The controversial High Speed 2 railway line suffered a fresh blow today as it was revealed the train would exceed international noise restrictions.
It is feared that trains on some rural parts of the proposed Leeds to Manchester route will have to go slower to avoid breaching the new World Health Organisation (WHO) guidelines.
It is the latest setback to hit the £56billion line which has attracted criticism for its massive budget leading to many calling for the project to be axed entirely.
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Under the current plans, phase one of the high-speed rail link will open between London and Birmingham in December 2026 before the railway is extended to Crewe, Manchester and Leeds by 2033
It had already been rumoured that HS2 officials are considering cutting the speed of the train to limit spiraling costs and the likelihood of this happening has now increased to stop it being too noisy, according to the Sunday Telegraph.
In October last year the WHO drew up new guidelines on nighttime railway noise which ‘strongly recommends’ keeping it below 44 decibels as this is ‘associated with adverse effects on sleep’.
But maps detailing HS2’s likely operational sound show some countryside homes positioned near the track will be exposed to a noisy 60 decibels.
Joe Rukin, campaign manager of Stop HS2, which has over 100,000 supporters, said that the breaching of WHO limits is another reason to axe the project.
He told MailOnline: ‘The whole thing has been a con from the start…The extra money it would cost so that HS2 is not a danger to health in this way is just another reason to stop it.
‘The increases will just keep going up and up.’
Conservative MP Andrew Bridgen also slammed the revelations and told the Sunday Telegraph it was time to scrap the high speed train line.
He said: ‘These environmental concerns are yet another nail in the coffin of the HS2 project…
‘It’s time for the Government to put this huge white elephant project out of its misery.’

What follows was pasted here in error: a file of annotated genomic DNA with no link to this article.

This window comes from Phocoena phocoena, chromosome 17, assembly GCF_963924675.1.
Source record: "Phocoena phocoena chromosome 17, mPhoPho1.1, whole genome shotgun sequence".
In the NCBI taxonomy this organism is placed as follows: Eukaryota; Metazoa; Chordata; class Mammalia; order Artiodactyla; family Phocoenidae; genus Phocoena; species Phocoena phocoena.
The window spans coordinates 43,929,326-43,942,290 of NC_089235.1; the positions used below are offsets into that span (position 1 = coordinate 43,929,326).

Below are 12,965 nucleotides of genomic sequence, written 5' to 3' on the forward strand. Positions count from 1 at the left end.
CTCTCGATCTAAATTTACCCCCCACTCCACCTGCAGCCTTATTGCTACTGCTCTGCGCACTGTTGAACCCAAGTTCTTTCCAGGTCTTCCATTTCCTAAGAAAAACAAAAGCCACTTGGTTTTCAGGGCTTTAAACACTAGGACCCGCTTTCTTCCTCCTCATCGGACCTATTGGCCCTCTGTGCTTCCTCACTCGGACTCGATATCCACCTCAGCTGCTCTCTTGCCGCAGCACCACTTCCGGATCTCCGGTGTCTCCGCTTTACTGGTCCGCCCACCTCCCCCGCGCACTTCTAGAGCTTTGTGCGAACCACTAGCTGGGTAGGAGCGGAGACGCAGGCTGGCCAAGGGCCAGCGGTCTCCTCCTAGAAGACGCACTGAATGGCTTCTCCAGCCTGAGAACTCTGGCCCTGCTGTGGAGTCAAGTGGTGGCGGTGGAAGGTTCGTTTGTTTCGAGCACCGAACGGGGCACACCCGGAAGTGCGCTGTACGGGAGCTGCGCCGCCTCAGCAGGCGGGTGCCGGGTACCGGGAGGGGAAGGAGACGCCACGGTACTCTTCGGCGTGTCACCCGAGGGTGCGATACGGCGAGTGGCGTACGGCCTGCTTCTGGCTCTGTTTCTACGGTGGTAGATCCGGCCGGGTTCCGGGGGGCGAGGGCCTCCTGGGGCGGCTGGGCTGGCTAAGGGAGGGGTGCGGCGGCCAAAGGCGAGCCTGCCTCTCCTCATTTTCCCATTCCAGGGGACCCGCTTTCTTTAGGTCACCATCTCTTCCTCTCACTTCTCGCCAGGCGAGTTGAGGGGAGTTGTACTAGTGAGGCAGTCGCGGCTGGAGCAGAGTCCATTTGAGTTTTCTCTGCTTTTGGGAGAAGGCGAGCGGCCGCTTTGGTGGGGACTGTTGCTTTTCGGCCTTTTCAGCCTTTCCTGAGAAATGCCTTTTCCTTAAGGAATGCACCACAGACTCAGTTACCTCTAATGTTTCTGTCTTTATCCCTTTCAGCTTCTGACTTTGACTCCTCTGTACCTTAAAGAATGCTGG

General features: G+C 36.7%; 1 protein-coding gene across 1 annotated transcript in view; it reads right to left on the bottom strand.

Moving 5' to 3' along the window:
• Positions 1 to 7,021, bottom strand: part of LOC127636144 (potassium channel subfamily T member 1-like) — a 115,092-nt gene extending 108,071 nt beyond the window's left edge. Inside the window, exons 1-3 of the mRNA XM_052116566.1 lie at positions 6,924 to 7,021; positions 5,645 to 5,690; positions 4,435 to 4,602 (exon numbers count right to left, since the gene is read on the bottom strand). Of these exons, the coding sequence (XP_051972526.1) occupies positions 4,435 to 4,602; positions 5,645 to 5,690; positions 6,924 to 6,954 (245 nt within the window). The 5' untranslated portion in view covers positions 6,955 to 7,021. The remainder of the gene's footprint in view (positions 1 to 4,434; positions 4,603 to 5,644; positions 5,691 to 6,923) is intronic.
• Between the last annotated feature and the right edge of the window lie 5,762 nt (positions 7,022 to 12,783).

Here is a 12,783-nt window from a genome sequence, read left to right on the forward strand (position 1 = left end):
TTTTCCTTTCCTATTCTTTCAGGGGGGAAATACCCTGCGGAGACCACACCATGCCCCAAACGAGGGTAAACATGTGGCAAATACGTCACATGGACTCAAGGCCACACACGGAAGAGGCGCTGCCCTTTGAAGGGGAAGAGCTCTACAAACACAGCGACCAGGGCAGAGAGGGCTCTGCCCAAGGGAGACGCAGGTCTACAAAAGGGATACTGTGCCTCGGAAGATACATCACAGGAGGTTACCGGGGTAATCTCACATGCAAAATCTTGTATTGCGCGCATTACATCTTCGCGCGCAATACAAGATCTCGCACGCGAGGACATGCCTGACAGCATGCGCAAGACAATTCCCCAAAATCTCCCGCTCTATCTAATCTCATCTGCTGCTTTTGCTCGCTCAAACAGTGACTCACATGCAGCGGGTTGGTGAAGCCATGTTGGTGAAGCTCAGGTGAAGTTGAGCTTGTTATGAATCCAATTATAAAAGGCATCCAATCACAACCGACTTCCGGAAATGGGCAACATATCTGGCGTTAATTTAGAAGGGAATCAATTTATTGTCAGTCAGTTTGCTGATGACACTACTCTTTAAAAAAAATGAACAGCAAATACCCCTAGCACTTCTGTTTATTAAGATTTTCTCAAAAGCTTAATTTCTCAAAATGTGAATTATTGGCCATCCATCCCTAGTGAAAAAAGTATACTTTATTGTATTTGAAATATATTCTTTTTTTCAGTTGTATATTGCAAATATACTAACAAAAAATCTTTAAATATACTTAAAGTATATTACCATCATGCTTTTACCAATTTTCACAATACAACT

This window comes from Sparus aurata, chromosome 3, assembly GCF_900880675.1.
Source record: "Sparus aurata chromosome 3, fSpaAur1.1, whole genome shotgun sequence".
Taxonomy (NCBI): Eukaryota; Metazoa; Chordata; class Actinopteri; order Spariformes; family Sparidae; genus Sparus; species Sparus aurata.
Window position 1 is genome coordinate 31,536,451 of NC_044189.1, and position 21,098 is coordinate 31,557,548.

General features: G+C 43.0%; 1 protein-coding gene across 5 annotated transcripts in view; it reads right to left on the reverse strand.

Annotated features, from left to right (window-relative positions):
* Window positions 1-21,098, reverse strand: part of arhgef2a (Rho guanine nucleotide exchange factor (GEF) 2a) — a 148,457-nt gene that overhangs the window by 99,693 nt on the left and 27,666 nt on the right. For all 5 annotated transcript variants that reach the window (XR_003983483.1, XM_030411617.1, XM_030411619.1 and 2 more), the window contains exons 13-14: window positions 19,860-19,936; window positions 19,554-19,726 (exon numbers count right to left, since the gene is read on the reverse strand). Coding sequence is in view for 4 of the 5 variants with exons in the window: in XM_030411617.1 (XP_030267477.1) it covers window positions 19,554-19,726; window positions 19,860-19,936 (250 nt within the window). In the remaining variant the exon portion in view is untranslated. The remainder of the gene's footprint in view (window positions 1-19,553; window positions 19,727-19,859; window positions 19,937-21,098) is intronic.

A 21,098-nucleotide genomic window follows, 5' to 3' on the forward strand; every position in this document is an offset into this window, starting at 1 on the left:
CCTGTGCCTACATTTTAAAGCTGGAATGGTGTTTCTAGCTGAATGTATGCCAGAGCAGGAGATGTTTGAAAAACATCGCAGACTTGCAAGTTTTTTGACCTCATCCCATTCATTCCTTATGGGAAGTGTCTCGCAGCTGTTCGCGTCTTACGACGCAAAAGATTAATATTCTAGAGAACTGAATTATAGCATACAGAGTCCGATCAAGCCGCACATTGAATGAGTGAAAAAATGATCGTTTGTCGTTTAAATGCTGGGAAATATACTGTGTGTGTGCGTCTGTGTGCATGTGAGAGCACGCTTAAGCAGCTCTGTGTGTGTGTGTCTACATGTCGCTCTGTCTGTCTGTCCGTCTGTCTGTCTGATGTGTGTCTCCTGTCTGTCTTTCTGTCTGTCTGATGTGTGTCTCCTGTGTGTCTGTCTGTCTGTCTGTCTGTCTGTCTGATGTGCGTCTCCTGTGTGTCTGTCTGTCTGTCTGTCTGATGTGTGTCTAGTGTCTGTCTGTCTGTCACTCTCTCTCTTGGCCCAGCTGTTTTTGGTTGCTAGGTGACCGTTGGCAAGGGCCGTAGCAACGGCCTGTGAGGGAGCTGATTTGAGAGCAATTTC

Yet a HS2 Ltd spokesman told the newspaper that the designs were not the final plan which will take into account the WHO recommendation as well as methods to combat excess noise.
Earlier this month cabinet minister Andrea Leadsom broke ranks to hit out at HS2’s soaring price tag.
The Commons leader wrote to the project’s boss, Mark Thurston, to brand it an ‘absolute dismay’.
A spokesman for HS2 Ltd said: ‘The noise contour maps form part of the working draft Environmental Statement for Phase 2b of HS2 and show our work in progress.
‘These maps do not reflect the final scheme design. As we consult with communities and further develop the project, we will be ensuring that we take full account of the World Health Organisation’s guidance on noise levels.
‘All our work on noise levels to date has taken into account World Health Organisation guidance. HS2 noise specialists formed part of the working group that helped develop these new guidelines.
‘Our noise levels policy also adheres with all applicable UK and European legislation.’
HS2 may have to run slower and less frequent trains to slash costs, its chief executive has admitted. The graphic pictured details how much the new HS2 line is costing
A Dispatches investigation aired by Channel 4 claimed ministers are so alarmed by HS2’s price that they are ‘increasingly minded to kill off the scheme’. Pictured an artist impression of an HS2 train
WHAT IS HS2 AND HOW MUCH WILL IT COST?
HS2 (High Speed 2) is a plan to construct a a new high-speed rail linking London, West Midlands, Leeds and Manchester.
The line is to be built in a ‘Y’ configuration. London will be on the bottom of the ‘Y’, Birmingham at the centre, Leeds at the top right and Manchester at the top left.
Work on Phase One began in 2017 and the government plans envisage the line being operational by 2026.
The HS2 project is being developed by High Speed Two (HS2) Ltd.
The project has a projected cost of £56 billion ($77 billion), up from the initial cost of £32.7 billion ($45 billion) in 2010.
Last year’s annual report showed that the company established by the government to build the railway spent £500 million in the year to March 31 – up almost 30 per cent from £352.9 million the year before.
It takes the total amount spent by HS2 so far to more than £1.9billion since 2009.
Separate accounts published by the Department for Transport also showed it had spent another £366 million on HS2.
The bulk of this was on compensating individuals and businesses who own property and land near the planned line.